Passikudah is another beautiful beach town, but one that is much quieter than Arugambay. It’s less surfer and more resort and we were lucky enough to stay at one of these beautiful resorts on Wednesday night, called The Calm. We even got some free time to play in the warm and lazy waves and walk along the beach (a new favourite hobby of mine, a perk to living on an island). There was also a pool there and I made sure to swim in it as well as the sea. It was refreshing to get some time to relax and get to know the volunteers still with us a little more. That is always my favourite part of the Uniterra road trips; getting to know our volunteers better along the way. Building these budding friendships helps me better support them through the ups and downs of their mandates because we’ve at least got some foundation of trust. They’re also always just really cool and interesting people. We had some fascinating conversations about love, politics, development theory, family, life choices, and religion on the bus and beach throughout the road trip. I’m so grateful to have the opportunity to meet such dynamic people!
On Thursday, we dropped another volunteer in Passikudah, who will be working with the local tourism association just like our volunteers in Arugambay and Tangalle. Then, we said goodbye to the coast. That day, we traveled into the central region of Sri Lanka, through the Knuckles mountain range (small mountains but still amazing views!) to the heart of the country and formerly the heart of an empire. Kandy is easily one of my favourite places in Sri Lanka. I love being in a city with history so obviously surrounding you. The history is found in the temples and the lake and the building and even the layout roads. It’s hilly and lush and incredibly colourful and busy. I love it there and always feel refreshed when I spend time in the cooler air. In Kandy, we had our last meetings between volunteers and partner organization (this time, the Women’s Development Centre!), making the end of our road trip. We stayed overnight at the incredible Thilanka hotel, which sits atop a hill with views of Kandy town and the lake from each room’s balcony window. I slept so well that night, hoping that each of our new volunteers were also well and settling in happily to their new homes, towns, and partner organizations.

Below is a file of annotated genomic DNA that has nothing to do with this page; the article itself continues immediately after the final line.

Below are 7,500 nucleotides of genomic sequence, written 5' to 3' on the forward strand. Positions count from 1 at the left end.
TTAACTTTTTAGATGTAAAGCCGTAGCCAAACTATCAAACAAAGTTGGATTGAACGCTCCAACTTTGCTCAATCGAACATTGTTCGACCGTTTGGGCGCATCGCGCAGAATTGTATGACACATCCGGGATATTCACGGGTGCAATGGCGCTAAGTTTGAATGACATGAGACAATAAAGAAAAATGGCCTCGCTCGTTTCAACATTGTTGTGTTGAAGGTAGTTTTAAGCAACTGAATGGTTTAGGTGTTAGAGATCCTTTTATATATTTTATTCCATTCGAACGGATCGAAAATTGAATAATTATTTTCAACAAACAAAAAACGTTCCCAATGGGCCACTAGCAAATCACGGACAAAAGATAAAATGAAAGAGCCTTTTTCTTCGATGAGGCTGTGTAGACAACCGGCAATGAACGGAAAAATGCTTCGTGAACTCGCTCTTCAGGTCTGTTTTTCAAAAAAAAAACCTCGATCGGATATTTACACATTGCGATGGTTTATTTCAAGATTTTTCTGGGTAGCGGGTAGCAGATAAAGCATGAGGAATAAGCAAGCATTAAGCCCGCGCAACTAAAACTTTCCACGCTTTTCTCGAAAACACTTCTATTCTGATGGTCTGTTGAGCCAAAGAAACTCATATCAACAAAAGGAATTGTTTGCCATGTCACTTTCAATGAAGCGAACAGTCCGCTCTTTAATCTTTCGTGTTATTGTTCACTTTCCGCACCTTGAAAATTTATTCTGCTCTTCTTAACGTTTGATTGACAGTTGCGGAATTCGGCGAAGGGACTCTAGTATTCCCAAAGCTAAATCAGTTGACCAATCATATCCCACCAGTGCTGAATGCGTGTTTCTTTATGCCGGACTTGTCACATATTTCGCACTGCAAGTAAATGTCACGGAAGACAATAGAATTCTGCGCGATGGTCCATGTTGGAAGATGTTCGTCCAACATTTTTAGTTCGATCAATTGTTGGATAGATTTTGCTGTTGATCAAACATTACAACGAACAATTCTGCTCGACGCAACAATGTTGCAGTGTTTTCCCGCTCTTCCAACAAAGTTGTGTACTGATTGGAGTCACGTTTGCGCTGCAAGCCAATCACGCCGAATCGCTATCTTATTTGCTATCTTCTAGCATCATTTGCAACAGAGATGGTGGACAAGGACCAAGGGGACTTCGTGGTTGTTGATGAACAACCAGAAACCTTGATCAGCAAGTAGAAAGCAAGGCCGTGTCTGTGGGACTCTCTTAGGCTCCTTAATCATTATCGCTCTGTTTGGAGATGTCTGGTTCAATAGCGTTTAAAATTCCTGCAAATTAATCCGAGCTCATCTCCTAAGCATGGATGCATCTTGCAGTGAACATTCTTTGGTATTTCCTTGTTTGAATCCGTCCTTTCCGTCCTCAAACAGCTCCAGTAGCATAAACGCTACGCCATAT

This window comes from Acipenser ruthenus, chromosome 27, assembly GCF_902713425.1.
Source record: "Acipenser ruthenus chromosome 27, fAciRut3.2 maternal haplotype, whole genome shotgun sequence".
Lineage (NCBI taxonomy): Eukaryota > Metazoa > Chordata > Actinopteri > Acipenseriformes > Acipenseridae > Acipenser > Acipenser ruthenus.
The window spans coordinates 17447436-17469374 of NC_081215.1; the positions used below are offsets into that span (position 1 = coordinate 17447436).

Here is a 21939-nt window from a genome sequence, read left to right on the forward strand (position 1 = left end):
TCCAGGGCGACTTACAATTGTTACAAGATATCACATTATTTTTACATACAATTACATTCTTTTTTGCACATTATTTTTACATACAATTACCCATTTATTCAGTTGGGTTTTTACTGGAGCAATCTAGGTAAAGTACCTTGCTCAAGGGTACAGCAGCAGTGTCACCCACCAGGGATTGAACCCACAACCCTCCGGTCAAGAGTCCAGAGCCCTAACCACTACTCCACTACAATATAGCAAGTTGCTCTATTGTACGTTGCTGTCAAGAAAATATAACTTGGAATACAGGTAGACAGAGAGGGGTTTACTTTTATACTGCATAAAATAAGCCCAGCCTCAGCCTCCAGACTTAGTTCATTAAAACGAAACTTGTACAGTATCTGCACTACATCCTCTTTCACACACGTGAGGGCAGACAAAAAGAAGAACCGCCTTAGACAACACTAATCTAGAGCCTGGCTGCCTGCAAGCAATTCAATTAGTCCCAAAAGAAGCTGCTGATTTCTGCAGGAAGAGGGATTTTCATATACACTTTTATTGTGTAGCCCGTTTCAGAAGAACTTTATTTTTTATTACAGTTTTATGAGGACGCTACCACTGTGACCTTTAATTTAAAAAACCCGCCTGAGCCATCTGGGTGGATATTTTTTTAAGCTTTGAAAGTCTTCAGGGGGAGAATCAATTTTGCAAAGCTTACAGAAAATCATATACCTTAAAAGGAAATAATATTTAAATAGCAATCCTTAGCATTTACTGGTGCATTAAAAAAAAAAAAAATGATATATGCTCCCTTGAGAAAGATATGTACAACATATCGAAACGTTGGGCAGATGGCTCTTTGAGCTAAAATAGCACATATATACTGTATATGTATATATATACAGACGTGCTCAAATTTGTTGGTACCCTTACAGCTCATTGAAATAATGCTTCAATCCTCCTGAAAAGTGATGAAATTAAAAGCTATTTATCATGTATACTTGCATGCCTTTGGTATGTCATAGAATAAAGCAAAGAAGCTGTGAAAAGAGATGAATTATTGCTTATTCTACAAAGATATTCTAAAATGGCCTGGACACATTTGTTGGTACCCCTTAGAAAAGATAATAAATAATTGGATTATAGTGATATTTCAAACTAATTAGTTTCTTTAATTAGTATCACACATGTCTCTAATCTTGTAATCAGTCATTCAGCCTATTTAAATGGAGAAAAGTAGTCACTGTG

I woke up on Friday morning early, giving me some time before breakfast to catch up with a couple of friends in Canada while sitting on the balcony with the amazing view of Kandy sprawled out below me. Listening to the Buddhist chants coming from the famous tooth temple, I felt peaceful and comfortable and thankful for the opportunities I have so see and experience Sri Lanka through my job of supporting volunteers placed all around the island. I love the work of volunteer management and I love especially working with the students, whose hopes and fears remind me of myself just two years ago (and, now, too, if I’m honest!).
We traveled back to Colombo on Friday morning. The bus was now fairly empty, with just the Uniterra staff (me, Sanduni, and Harshani) and one last volunteer. This last volunteer is now settling into her new home in Colombo, where she’ll also be working for a tourism association and likely will be regularly traveling east for work (lucky girl!). After arriving back in Colombo, I was tired of course but also interested in exploring just a little bit more. So, we visited the Colombo International Book Fair in the afternoon – fighting the huge crowds of people eager to buy books! (who knew?) – before retiring to our homes to catch up on the latest season of Suits, given to us by another of the volunteers (thank you!).
I originally was going to travel this weekend but instead I’m taking time to enjoy my wonderful home in Colombo. I cleaned and reorganized my apartment (hopefully my roommate doesn’t mind when she gets back from her own work travel on Tuesday…). I also invested in a proper pop-up mosquito net (finally!) and an incense burner to bring the calming smells of temples and shrines that I’ve grown accustomed to here into my home. This morning, I visited the Saturday “good market” and plan to cook properly for the first time in this apartment because it’s time to officially stop eating so much delicious take-away. (I can’t help it… the food options in the city are so diverse!) I’m writing this now still sweaty from at-home yoga practice, sipping Ceylon tea, at my newly rediscovered kitchen table. I’m tired from travel, yes, but feeling good and positive and, as always, grateful to call this place home.
If you would like to donate to my fundraising campaign for Uniterra (note this money supports local partners not my volunteer mandate), check out my Canada Helps page.